Jeff Locke, LHP, Braves (High-A Myrtle Beach)

Locke is one of those players who some scouts tend to like and some tend to love, but his performance has usually fallen firmly in the good-not-great zone. His performance may finally be catching up with the reports, as Locke has taken no-hitters deep into each of his last two starts, including seven shutout innings on Friday while allowing two hits, two walks, and striking out six. He has solid velocity for a lefty, touching as high as 93 mph with a fastball that features outstanding late life, and his curveball and changeup both project as plus pitches down the road. He’s generating a lot of buzz in the Carolina League so far this year, and this could be the beginning of a breakout.


Andy Marte, 3B, Indians (Triple-A Columbus)

Once one of the top prospects in the game, Marte has spent the past three years disappointing both at Triple-A and in the majors, and when the Indians took him off of the 40-man and passed him through waivers before the season, nobody bit. This is hardly the long-awaited “he’s back” entry, but it is notable that after going 0-for-4 in his first game of the season, he’s gone on an eight-game hitting streak, including his first home run of the year on Friday followed by two more on Saturday, for an overall batting line of .344/.389/.719. He’s still just a relatively reasonably young 25 years old, so color me slightly interested.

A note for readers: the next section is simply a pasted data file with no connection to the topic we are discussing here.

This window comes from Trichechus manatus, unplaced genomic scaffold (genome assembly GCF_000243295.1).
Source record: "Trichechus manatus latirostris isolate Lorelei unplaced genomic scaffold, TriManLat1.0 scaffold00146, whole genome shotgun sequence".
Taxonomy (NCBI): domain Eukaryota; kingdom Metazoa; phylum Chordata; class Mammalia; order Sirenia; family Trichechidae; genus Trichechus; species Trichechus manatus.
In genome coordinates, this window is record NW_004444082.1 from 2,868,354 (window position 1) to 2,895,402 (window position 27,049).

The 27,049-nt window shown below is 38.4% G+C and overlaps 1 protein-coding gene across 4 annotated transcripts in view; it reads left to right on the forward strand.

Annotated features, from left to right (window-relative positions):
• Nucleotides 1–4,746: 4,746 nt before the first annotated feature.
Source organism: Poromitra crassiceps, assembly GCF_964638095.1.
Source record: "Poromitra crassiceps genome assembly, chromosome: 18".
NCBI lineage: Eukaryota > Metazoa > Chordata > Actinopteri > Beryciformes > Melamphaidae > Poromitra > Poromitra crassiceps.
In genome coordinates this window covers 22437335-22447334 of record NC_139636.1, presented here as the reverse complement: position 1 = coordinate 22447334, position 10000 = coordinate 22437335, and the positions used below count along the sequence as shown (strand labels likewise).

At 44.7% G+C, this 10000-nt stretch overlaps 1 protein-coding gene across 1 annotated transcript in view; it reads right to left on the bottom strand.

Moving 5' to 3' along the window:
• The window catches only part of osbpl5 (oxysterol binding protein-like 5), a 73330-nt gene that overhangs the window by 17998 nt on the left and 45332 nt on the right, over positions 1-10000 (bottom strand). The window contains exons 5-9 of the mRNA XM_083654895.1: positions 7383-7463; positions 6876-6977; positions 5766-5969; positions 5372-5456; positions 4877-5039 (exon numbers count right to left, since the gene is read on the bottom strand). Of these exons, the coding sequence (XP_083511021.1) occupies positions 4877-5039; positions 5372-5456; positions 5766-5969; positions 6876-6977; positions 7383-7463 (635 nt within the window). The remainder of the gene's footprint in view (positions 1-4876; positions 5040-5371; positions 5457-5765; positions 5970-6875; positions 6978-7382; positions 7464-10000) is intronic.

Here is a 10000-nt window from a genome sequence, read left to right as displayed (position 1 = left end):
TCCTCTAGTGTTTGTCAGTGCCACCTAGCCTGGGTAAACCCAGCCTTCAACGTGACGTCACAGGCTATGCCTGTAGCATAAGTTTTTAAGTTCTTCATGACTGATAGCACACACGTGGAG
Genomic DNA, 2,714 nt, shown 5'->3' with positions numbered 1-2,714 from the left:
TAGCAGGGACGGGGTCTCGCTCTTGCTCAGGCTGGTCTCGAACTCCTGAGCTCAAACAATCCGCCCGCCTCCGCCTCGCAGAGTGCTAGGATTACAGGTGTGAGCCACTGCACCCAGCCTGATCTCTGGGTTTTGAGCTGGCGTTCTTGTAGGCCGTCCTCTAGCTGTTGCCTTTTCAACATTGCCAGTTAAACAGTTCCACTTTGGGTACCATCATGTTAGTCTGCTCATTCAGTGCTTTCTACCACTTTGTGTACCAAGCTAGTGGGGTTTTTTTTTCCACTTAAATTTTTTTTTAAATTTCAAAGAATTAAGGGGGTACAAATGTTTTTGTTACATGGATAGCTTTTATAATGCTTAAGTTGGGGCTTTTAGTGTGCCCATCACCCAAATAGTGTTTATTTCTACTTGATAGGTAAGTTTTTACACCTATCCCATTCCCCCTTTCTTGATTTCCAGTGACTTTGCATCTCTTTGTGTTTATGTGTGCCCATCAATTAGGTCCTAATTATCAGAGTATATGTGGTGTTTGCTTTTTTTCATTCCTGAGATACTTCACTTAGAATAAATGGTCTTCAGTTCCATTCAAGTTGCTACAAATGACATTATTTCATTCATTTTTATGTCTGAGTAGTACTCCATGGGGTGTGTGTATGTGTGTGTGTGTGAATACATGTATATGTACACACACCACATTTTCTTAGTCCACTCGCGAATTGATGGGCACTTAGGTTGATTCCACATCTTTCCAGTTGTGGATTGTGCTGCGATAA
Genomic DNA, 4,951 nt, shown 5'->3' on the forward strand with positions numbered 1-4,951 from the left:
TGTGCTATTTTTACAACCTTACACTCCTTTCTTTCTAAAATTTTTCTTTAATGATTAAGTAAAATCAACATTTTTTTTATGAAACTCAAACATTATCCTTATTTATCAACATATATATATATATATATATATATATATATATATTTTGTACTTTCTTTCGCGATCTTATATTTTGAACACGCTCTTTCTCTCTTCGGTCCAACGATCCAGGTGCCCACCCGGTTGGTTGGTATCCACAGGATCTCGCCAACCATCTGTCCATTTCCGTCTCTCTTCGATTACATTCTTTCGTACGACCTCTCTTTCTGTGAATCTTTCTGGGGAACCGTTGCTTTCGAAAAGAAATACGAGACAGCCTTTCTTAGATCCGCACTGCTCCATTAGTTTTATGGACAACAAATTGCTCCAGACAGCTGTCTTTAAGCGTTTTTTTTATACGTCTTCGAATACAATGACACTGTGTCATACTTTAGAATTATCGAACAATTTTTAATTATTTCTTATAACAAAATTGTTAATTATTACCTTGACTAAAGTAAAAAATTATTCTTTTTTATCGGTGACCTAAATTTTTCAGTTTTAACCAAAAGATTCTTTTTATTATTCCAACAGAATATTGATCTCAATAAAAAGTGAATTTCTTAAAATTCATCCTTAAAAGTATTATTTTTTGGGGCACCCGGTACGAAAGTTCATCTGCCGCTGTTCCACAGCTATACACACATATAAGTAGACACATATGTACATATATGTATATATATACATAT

Fernando Martinez, OF, Mets (Triple-A Buffalo)